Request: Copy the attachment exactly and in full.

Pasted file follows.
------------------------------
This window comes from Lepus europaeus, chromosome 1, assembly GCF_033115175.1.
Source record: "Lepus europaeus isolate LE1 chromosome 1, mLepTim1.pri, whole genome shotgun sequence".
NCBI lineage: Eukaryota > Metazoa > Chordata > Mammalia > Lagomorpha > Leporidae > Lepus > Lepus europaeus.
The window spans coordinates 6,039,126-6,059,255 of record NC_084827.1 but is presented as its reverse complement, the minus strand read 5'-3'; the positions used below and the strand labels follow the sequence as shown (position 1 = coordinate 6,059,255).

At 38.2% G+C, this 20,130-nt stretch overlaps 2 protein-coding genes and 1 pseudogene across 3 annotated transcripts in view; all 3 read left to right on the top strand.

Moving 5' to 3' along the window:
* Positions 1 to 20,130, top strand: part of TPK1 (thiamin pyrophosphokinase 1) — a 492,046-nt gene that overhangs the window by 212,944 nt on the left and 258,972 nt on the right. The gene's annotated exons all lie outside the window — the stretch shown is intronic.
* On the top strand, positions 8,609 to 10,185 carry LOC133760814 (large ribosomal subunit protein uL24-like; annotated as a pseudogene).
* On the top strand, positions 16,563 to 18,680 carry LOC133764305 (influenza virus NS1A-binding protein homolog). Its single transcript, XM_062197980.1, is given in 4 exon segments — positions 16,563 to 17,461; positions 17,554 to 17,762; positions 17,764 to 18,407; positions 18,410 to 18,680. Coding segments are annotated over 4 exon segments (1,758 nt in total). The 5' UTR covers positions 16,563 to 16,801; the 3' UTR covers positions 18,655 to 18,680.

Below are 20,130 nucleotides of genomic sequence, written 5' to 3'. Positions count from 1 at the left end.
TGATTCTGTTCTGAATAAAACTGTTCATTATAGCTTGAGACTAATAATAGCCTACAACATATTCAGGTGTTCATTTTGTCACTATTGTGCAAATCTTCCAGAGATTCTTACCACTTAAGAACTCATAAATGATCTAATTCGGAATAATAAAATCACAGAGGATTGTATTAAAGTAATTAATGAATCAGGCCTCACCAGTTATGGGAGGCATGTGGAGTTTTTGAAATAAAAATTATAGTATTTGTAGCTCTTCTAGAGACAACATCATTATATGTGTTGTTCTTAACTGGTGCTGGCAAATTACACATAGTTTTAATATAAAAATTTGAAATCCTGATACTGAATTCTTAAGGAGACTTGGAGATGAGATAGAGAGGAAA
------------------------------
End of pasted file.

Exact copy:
This window comes from Lepus europaeus, chromosome 1, assembly GCF_033115175.1.
Source record: "Lepus europaeus isolate LE1 chromosome 1, mLepTim1.pri, whole genome shotgun sequence".
NCBI lineage: Eukaryota > Metazoa > Chordata > Mammalia > Lagomorpha > Leporidae > Lepus > Lepus europaeus.
The window spans coordinates 6,039,126-6,059,255 of record NC_084827.1 but is presented as its reverse complement, the minus strand read 5'-3'; the positions used below and the strand labels follow the sequence as shown (position 1 = coordinate 6,059,255).

At 38.2% G+C, this 20,130-nt stretch overlaps 2 protein-coding genes and 1 pseudogene across 3 annotated transcripts in view; all 3 read left to right on the top strand.

Moving 5' to 3' along the window:
* Positions 1 to 20,130, top strand: part of TPK1 (thiamin pyrophosphokinase 1) — a 492,046-nt gene that overhangs the window by 212,944 nt on the left and 258,972 nt on the right. The gene's annotated exons all lie outside the window — the stretch shown is intronic.
* On the top strand, positions 8,609 to 10,185 carry LOC133760814 (large ribosomal subunit protein uL24-like; annotated as a pseudogene).
* On the top strand, positions 16,563 to 18,680 carry LOC133764305 (influenza virus NS1A-binding protein homolog). Its single transcript, XM_062197980.1, is given in 4 exon segments — positions 16,563 to 17,461; positions 17,554 to 17,762; positions 17,764 to 18,407; positions 18,410 to 18,680. Coding segments are annotated over 4 exon segments (1,758 nt in total). The 5' UTR covers positions 16,563 to 16,801; the 3' UTR covers positions 18,655 to 18,680.

Below are 20,130 nucleotides of genomic sequence, written 5' to 3'. Positions count from 1 at the left end.
TGATTCTGTTCTGAATAAAACTGTTCATTATAGCTTGAGACTAATAATAGCCTACAACATATTCAGGTGTTCATTTTGTCACTATTGTGCAAATCTTCCAGAGATTCTTACCACTTAAGAACTCATAAATGATCTAATTCGGAATAATAAAATCACAGAGGATTGTATTAAAGTAATTAATGAATCAGGCCTCACCAGTTATGGGAGGCATGTGGAGTTTTTGAAATAAAAATTATAGTATTTGTAGCTCTTCTAGAGACAACATCATTATATGTGTTGTTCTTAACTGGTGCTGGCAAATTACACATAGTTTTAATATAAAAATTTGAAATCCTGATACTGAATTCTTAAGGAGACTTGGAGATGAGATAGAGAGGAAA